Why do manipulative means bother you?

If you have been around church functions as long as I have you have seen just about every kind of motivation to get people to “come to Jesus.”  And let’s just face it, sometimes people go way overboard in their attempt to “get people saved.”

I remember in my first VBS as a young pastor one of the workers coming to me with group of over 20 kids ranging from ages 3 to 13 who she insisted were ready to be baptized. She apparently had taken it upon her self to offer the children an “altar call to avoid hell” in her recreation time.  Surprise, Surprise, not one of the kids wanted to go to hell!  As a compromise to her request, I agreed to meet individually with each child and try to assess if any were indeed ready for such an important decision.

One by one each child came in my office and, as I expected, proved not to have understood even the basics of the gospel appeal to repentance.  That was until Kimberly came in and sat down.  Kimberly was delightful twelve year old girl who always wore a bright cheery grin.  But she wasn’t smiling this time.  I asked her why she came to front to pray, fully expecting the same kind of shallow answers from the other kids.  She looked to ground, shuffled her feet a bit, and then, to my shock, she look at me with tears welling up and said, “Brother Leighton, I have sinned and I know only Jesus can forgive me.”  We talked for while and I found a spirit of broken submission. Repentance marked this young tender heart.  She was the only one we baptized that next Sunday.  Oh, and that VBS worker was not at all upset with me. It just so happened that Kimberly was her oldest daughter.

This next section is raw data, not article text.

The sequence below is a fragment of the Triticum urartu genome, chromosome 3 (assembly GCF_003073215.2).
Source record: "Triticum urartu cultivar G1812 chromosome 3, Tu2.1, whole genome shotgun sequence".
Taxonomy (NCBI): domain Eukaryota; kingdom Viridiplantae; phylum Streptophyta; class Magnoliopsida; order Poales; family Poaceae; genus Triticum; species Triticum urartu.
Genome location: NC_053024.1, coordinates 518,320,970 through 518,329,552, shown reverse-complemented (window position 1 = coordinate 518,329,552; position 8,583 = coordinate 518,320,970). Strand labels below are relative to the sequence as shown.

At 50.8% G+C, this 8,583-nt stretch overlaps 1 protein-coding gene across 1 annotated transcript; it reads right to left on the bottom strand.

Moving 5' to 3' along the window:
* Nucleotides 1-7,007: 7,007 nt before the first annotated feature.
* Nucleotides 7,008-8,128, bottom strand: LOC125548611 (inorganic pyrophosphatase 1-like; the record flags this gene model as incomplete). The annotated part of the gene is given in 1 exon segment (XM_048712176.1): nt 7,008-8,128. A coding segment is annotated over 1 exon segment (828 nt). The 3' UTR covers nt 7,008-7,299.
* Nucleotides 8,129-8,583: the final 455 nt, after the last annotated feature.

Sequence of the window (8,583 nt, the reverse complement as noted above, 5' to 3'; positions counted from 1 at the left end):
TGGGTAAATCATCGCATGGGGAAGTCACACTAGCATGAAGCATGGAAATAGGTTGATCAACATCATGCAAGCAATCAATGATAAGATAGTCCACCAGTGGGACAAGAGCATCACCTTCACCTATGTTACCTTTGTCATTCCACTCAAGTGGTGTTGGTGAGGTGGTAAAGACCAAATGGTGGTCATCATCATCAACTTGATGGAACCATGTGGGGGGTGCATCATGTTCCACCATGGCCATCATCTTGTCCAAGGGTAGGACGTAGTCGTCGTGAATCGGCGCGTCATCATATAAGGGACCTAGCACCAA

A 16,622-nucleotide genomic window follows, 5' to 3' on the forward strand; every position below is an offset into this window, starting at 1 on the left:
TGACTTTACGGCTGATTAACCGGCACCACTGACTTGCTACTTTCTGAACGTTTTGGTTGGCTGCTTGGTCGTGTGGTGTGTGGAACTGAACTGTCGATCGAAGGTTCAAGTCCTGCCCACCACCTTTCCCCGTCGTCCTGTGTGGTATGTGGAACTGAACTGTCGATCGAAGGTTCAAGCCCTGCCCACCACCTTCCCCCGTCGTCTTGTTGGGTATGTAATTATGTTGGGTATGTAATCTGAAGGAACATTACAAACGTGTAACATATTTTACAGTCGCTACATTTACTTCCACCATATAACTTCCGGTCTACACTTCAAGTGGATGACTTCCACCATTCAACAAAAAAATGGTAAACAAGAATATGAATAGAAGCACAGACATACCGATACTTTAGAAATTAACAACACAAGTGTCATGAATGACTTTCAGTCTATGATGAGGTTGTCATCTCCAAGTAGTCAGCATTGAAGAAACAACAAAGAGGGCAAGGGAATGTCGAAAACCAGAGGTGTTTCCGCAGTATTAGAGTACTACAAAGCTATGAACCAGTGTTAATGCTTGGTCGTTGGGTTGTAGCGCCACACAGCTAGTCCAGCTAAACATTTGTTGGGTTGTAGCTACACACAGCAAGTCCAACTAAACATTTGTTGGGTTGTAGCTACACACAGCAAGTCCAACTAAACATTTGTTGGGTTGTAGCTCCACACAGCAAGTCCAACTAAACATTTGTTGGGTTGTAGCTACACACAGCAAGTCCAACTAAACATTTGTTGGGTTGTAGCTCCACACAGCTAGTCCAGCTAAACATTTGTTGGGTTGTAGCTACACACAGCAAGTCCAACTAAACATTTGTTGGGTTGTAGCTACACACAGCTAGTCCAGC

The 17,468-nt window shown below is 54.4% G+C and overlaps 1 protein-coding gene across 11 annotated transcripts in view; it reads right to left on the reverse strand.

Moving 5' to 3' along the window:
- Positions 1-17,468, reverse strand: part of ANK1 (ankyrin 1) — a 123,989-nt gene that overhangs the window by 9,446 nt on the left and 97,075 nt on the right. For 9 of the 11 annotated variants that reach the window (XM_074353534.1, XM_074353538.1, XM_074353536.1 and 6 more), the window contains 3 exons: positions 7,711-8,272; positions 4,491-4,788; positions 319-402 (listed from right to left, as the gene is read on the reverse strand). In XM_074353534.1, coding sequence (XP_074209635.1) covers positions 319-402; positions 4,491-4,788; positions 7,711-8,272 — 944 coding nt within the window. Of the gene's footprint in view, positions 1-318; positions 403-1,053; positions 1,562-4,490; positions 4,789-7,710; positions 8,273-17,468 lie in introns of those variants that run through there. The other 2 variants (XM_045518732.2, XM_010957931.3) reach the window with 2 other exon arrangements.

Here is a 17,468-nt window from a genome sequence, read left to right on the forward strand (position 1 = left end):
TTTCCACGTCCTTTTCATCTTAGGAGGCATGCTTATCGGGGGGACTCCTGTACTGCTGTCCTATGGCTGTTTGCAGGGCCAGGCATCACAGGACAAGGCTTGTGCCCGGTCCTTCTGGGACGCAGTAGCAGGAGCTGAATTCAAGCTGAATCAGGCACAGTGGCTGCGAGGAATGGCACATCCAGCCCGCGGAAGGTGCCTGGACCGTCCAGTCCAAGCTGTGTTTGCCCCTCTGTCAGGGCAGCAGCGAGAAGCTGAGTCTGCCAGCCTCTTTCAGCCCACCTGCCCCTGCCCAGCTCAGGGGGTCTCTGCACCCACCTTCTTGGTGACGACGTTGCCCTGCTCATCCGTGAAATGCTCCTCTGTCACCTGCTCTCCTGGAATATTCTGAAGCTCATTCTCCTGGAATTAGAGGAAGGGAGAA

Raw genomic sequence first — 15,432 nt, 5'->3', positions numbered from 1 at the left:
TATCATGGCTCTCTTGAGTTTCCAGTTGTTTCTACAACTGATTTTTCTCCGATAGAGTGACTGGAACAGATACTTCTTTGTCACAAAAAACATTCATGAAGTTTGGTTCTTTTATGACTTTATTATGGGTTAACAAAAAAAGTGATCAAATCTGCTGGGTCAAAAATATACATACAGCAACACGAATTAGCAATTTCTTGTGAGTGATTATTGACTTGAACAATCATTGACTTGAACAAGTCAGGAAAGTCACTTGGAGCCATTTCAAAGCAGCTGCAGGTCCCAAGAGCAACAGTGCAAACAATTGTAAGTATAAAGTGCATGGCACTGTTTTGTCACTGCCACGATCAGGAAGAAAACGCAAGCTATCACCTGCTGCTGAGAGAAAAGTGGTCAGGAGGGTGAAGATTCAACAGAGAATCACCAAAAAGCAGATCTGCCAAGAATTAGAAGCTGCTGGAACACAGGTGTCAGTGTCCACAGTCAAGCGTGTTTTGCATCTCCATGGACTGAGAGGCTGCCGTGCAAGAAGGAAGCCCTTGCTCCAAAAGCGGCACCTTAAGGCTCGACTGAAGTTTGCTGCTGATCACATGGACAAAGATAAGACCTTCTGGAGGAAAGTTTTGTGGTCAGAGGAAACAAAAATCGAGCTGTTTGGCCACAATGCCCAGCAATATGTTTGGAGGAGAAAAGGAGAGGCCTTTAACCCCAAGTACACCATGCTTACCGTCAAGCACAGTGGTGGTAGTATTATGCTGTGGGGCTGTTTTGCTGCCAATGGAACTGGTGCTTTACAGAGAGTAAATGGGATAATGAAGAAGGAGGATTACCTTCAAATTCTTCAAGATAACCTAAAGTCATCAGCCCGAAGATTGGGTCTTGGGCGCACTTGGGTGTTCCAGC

At the time this happened I was a Calvinist.  I hated manipulation tactics or even the hint of an “easy-believism gospel.”  False teachers, money hungry TV Evangelists and health wealth prosperity preachers made my blood boil. I certainly was not about too allow an over zealous VBS volunteer manipulate a bunch of children!

So, now that I have left Calvinism one may think I embrace such evangelistic tactics?  Or maybe that I have at least mellowed out a bit against such things?